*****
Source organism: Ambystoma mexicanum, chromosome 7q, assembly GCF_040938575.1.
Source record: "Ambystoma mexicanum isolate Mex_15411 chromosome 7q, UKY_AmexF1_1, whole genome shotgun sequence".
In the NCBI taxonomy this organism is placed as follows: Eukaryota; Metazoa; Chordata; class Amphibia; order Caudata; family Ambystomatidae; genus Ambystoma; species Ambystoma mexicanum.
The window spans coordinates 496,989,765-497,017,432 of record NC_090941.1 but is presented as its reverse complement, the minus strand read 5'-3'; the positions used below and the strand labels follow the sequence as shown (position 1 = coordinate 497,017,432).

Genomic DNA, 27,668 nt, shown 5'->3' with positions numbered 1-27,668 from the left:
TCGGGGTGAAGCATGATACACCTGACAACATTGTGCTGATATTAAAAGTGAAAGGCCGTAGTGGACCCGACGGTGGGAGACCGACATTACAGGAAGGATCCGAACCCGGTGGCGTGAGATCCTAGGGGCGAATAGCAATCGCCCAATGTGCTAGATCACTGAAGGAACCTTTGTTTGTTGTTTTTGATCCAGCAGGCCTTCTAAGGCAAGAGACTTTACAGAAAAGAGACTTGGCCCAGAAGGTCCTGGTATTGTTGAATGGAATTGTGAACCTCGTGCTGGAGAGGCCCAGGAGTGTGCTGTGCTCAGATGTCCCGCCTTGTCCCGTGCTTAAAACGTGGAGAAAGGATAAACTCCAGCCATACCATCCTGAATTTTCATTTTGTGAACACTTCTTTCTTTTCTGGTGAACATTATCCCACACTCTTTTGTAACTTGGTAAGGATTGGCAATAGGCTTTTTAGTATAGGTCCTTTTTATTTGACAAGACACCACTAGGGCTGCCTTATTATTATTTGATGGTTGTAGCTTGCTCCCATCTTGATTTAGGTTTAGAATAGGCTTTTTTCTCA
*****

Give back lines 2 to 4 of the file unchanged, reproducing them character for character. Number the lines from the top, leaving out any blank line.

Source record: "Ambystoma mexicanum isolate Mex_15411 chromosome 7q, UKY_AmexF1_1, whole genome shotgun sequence".
In the NCBI taxonomy this organism is placed as follows: Eukaryota; Metazoa; Chordata; class Amphibia; order Caudata; family Ambystomatidae; genus Ambystoma; species Ambystoma mexicanum.
The window spans coordinates 496,989,765-497,017,432 of record NC_090941.1 but is presented as its reverse complement, the minus strand read 5'-3'; the positions used below and the strand labels follow the sequence as shown (position 1 = coordinate 497,017,432).